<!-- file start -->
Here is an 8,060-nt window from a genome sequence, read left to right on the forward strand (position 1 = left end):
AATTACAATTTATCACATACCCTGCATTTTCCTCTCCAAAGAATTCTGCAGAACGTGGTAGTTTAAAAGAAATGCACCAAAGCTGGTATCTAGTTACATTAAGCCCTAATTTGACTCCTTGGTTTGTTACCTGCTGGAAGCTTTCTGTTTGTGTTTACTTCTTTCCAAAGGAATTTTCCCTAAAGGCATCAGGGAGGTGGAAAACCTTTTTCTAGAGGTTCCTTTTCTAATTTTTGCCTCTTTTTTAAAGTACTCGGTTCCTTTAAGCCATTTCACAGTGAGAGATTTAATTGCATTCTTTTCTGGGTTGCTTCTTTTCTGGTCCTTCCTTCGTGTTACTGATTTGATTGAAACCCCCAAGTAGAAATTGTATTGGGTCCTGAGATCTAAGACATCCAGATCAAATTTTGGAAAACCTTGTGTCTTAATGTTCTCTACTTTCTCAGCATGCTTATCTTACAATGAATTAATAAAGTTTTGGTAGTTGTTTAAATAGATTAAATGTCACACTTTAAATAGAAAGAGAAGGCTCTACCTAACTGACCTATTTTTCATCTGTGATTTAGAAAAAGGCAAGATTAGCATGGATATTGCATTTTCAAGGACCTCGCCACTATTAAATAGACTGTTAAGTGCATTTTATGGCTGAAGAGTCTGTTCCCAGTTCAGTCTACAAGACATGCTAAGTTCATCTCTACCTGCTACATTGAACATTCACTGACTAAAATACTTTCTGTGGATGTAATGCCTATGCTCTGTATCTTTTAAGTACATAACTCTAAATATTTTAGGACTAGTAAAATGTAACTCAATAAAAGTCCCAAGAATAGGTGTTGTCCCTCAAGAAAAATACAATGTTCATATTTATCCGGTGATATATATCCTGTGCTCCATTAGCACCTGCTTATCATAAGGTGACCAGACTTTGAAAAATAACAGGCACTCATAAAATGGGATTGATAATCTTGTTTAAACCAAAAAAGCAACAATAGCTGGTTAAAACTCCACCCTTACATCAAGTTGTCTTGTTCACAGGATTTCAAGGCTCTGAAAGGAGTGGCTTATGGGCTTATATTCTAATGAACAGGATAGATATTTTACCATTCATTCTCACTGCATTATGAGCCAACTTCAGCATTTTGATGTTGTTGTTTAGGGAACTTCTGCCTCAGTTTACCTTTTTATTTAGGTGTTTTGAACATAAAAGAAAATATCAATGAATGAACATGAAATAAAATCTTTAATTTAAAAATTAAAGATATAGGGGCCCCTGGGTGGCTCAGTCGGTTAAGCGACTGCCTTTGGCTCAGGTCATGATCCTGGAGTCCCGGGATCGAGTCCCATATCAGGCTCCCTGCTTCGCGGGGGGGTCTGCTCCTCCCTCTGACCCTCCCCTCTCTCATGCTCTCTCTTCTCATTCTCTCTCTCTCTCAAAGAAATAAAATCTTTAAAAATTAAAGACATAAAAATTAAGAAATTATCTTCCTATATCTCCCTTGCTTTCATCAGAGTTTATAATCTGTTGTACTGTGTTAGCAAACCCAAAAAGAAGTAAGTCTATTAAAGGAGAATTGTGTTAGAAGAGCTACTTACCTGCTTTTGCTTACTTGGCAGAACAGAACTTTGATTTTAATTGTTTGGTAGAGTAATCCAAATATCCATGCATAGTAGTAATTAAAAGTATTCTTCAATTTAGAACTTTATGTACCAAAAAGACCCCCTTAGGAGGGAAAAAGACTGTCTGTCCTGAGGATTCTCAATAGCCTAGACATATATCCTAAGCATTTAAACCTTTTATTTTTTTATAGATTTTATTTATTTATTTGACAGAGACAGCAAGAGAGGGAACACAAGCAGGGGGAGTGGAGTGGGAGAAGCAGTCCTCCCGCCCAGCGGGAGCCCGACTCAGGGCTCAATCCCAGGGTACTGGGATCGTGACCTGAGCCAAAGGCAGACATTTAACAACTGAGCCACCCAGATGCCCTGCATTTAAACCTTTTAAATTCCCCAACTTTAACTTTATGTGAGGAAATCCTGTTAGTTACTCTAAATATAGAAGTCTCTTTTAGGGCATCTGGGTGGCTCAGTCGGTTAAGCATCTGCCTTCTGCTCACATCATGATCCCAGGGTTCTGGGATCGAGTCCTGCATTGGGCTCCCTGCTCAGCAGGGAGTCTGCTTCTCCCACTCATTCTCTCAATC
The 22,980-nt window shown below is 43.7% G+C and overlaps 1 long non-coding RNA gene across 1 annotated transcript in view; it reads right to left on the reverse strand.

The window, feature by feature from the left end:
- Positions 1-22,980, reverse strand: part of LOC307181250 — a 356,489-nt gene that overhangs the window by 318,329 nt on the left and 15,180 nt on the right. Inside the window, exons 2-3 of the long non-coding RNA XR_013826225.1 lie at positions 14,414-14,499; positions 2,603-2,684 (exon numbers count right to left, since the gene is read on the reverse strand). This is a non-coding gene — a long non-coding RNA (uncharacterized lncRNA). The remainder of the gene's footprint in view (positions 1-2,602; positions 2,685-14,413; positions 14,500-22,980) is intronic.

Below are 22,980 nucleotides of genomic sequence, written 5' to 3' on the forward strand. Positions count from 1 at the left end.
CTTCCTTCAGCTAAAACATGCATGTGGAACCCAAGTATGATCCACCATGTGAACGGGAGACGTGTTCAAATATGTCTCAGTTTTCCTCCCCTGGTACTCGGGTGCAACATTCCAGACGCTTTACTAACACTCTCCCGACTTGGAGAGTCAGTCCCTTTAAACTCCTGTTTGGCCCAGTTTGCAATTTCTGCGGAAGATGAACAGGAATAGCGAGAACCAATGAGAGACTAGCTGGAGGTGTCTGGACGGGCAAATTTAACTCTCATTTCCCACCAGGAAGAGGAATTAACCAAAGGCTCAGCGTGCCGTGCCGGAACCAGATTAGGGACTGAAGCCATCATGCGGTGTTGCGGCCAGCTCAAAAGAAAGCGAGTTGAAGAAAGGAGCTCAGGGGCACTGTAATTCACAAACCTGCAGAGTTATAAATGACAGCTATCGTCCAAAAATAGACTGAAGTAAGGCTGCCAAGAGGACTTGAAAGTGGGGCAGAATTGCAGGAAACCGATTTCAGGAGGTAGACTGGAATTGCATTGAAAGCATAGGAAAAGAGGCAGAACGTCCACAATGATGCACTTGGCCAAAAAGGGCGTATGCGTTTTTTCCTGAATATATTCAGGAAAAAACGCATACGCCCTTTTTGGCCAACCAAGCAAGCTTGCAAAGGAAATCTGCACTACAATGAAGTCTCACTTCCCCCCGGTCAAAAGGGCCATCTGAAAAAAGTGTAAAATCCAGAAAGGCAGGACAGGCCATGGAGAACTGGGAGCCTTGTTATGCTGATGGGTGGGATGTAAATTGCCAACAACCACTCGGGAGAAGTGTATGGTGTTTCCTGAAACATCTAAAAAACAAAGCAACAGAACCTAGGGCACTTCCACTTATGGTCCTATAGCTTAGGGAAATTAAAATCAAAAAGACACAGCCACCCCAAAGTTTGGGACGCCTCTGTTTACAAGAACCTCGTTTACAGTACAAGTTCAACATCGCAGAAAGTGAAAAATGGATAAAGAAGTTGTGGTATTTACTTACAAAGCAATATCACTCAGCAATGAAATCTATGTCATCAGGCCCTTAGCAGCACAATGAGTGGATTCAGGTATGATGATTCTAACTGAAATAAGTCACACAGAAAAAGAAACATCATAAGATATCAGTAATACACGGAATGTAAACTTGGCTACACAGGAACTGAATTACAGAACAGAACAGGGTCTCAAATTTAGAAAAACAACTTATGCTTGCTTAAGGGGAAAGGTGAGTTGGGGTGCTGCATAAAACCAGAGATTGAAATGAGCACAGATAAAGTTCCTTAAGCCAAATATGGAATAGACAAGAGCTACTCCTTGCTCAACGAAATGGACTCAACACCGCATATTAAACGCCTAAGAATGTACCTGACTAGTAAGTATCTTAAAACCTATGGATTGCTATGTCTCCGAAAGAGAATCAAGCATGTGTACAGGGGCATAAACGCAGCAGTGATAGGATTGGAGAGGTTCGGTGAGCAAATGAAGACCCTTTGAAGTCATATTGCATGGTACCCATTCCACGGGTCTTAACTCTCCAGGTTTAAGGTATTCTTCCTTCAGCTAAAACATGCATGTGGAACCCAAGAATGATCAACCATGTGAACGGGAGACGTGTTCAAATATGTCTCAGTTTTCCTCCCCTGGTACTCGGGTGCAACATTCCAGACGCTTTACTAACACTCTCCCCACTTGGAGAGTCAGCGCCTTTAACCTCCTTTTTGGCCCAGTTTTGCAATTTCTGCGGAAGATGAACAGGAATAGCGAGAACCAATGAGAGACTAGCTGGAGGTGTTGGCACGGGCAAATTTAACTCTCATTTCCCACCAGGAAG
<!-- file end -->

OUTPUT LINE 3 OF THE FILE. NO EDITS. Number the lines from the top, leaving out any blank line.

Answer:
The 22,980-nt window shown below is 43.7% G+C and overlaps 1 long non-coding RNA gene across 1 annotated transcript in view; it reads right to left on the reverse strand.